Not technically true. I mean exploration by SpaceX itself wouldn't pay, but launching exploration missions is lucrative, even more so than launching commercial commsats. Operators of commsats make a lot of money, but not SpaceX doing the launches. And it has to price itself at the moment lower than competition because it has less of a track record. SpaceX going to the point of suing the Airforce over the block buy shows just how important government missions are to it.
"For a successful technology, reality must take precedence over public relations, for Nature cannot be fooled." R.P.Feynman

Offline Patchouli

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Re: Alternative missions for BFR & MCT
« Reply #50 on: 09/21/2014 05:00 PM »
I think lifting and returning materials for space based industry could be a good alternative mission for BFR.
http://www.spaceislandgroup.com/manufacturing.html


There's the protein crystals and impossible alloys but also some existing processes could be made more efficient such as growing the silicon ingots in microgravity might improve semiconductor yields.

Before saying it'll still be too expensive Intel spent over five billion on their latest fab a couple of BFR flights a year would be a drop in the bucket for them.
« Last Edit: 09/21/2014 05:08 PM by Patchouli »

Offline Nindalf

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Re: Alternative missions for BFR & MCT
« Reply #51 on: 09/21/2014 06:07 PM »
exploration by SpaceX itself wouldn't pay
Not necessarily true.  Entertainment is big business.  Successful feature films, for instance, routinely produce over $1 billion in revenue.  And once people find a franchise they like, they keep coming back to it.  Game of Thrones somehow makes money spending upwards of $50 million to film each episode.

Where NASA has fallen flat in generating widespread public interest since Apollo is that the public wants to watch exploration, not science or practice.

Take the moon, for instance.  It's not just a place, it's a whole planet full of places to explore, but you've got to travel over the planet to explore them.  A duplication of the Apollo program might meet with public yawns, but a reality show about prospecting on the moon could be the hit of the century.

Even unmanned probes can provide quality entertainment if they're doing something genuinely new (the first lander on Mars to take pictures of the landing area and scoop dust samples was big news to the public, the first rover on Mars to take pictures around the landing area and scoop dust samples was small news, a somewhat larger rover on Mars to take pictures near the landing area and scoop dust samples was non-news), if you have good cameras on them, and if you dig up enough human drama with clips from the control room and the people who built the thing, and good editing.  When something dramatic happens, you need to capture it on camera.  It's not enough to just know that it happened from instrument readings.  And you need to seek out the most visually impressive vistas, not just get a good enough picture to be able to analyse what's in it.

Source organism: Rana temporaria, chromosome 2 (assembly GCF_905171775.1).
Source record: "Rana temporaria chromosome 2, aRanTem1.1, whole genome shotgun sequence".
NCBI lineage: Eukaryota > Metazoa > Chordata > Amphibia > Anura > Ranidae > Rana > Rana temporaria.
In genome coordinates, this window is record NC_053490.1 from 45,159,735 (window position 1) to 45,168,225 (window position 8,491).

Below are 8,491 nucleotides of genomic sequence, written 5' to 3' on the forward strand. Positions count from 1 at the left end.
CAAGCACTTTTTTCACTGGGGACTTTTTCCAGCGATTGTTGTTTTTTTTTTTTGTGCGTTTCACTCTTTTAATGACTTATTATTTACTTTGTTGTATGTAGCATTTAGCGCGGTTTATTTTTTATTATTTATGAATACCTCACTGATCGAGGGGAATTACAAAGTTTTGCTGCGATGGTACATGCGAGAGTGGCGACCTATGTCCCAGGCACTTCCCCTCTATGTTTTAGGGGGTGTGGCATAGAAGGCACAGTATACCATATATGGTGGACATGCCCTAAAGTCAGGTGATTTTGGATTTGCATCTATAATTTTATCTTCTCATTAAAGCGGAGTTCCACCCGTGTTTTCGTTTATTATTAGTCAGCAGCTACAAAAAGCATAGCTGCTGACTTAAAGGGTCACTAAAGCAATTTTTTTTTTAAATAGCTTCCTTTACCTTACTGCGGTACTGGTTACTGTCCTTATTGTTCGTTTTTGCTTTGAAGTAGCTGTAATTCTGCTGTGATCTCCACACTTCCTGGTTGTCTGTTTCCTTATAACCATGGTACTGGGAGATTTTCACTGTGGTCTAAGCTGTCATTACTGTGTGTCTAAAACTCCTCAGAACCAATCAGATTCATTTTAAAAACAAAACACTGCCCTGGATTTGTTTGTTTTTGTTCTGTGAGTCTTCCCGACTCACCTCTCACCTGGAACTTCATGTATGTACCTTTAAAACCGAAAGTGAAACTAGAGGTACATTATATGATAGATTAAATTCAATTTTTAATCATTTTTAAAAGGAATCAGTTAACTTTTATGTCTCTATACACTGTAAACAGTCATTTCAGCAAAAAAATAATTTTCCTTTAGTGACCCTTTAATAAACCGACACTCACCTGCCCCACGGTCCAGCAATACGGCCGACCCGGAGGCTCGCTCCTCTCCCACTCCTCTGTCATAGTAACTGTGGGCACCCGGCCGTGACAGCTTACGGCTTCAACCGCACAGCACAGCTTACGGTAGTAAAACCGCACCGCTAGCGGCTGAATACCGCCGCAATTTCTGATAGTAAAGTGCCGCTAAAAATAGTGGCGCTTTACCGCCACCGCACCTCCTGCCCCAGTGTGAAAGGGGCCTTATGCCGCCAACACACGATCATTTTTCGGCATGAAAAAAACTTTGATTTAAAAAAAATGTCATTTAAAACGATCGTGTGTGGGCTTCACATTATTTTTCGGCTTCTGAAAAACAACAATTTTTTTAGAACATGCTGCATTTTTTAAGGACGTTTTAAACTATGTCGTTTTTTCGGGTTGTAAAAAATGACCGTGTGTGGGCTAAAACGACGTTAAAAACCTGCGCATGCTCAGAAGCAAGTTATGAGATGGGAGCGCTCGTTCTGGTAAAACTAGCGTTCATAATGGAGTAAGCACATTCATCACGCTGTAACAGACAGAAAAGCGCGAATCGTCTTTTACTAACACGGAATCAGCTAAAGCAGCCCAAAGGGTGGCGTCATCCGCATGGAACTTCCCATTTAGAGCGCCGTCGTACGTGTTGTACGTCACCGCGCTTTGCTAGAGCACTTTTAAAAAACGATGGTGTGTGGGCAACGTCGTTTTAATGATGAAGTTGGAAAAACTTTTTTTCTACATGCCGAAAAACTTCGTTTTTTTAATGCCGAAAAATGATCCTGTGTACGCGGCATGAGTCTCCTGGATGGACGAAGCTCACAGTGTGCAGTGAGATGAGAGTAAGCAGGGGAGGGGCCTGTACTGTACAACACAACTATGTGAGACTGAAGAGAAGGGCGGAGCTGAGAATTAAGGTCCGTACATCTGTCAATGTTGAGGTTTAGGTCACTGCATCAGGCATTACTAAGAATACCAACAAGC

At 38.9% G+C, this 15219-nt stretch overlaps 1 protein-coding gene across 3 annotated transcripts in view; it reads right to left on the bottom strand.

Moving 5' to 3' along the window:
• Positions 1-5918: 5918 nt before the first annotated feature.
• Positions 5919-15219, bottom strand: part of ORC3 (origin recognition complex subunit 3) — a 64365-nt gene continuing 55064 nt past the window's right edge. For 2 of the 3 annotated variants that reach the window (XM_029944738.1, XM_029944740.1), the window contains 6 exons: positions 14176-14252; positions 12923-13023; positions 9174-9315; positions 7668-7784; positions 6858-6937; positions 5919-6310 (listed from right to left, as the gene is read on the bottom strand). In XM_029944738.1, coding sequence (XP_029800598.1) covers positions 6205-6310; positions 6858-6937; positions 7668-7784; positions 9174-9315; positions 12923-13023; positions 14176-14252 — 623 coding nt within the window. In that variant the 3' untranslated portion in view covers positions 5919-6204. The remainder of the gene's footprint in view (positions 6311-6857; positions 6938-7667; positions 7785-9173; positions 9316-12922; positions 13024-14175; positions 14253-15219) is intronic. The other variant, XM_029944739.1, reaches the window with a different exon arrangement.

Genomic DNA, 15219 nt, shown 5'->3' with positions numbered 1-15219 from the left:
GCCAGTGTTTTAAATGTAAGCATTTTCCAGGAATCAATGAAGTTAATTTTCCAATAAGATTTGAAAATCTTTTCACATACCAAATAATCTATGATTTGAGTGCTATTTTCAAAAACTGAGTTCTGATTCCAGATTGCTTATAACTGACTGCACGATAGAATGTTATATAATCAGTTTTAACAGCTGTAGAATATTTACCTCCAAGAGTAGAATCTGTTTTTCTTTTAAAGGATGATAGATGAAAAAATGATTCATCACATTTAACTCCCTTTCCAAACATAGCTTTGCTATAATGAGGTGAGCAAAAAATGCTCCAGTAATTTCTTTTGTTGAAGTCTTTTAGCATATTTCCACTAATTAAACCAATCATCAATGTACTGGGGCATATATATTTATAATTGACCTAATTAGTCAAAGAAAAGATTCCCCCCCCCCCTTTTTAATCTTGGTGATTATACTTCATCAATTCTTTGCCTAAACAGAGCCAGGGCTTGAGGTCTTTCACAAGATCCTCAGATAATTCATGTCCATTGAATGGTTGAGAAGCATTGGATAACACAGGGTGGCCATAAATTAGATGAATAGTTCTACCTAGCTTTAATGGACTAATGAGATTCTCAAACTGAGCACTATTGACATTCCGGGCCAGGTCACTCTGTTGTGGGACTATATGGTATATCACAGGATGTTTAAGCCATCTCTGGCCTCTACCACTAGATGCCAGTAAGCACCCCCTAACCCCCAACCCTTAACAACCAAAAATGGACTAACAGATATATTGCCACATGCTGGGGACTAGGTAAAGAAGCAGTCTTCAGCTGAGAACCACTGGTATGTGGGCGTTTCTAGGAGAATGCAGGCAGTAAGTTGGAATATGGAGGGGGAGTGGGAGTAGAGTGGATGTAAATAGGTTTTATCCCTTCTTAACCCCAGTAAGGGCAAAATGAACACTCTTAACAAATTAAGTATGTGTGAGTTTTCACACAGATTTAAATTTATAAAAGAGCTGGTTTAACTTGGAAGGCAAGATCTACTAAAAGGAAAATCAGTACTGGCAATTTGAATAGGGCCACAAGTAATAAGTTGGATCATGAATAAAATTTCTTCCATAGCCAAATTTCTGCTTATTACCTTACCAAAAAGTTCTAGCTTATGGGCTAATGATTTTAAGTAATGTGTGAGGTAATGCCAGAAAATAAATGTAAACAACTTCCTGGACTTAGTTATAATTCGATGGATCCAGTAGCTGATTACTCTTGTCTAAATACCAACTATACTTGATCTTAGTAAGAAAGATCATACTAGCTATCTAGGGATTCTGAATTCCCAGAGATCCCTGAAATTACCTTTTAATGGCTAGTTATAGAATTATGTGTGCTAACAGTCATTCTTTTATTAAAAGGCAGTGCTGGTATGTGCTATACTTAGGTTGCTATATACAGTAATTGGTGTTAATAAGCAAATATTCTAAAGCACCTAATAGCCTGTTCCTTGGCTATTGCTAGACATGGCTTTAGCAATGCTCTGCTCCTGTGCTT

For exploration as entertainment, it's much better to aim for amazing things and fail dramatically sometimes than it is to progress by conservative little steps.  A dramatic failure is still drama.

Context matters, too.  People sitting in a room in space is a lot less interesting if that room isn't hurtling toward Mars for the first time.

Offline Darkseraph

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Re: Alternative missions for BFR & MCT
« Reply #52 on: 09/21/2014 06:50 PM »
exploration by SpaceX itself wouldn't pay
Not necessarily true.  Entertainment is big business.  Successful feature films, for instance, routinely produce over $1 billion in revenue.  And once people find a franchise they like, they keep coming back to it.  Game of Thrones somehow makes money spending upwards of $50 million to film each episode.

Where NASA has fallen flat in generating widespread public interest since Apollo is that the public wants to watch exploration, not science or practice.

Take the moon, for instance.  It's not just a place, it's a whole planet full of places to explore, but you've got to travel over the planet to explore them.  A duplication of the Apollo program might meet with public yawns, but a reality show about prospecting on the moon could be the hit of the century.

Even unmanned probes can provide quality entertainment if they're doing something genuinely new (the first lander on Mars to take pictures of the landing area and scoop dust samples was big news to the public, the first rover on Mars to take pictures around the landing area and scoop dust samples was small news, a somewhat larger rover on Mars to take pictures near the landing area and scoop dust samples was non-news), if you have good cameras on them, and if you dig up enough human drama with clips from the control room and the people who built the thing, and good editing.  When something dramatic happens, you need to capture it on camera.  It's not enough to just know that it happened from instrument readings.  And you need to seek out the most visually impressive vistas, not just get a good enough picture to be able to analyse what's in it.

For exploration as entertainment, it's much better to aim for amazing things and fail dramatically sometimes than it is to progress by conservative little steps.  A dramatic failure is still drama.

Context matters, too.  People sitting in a room in space is a lot less interesting if that room isn't hurtling toward Mars for the first time.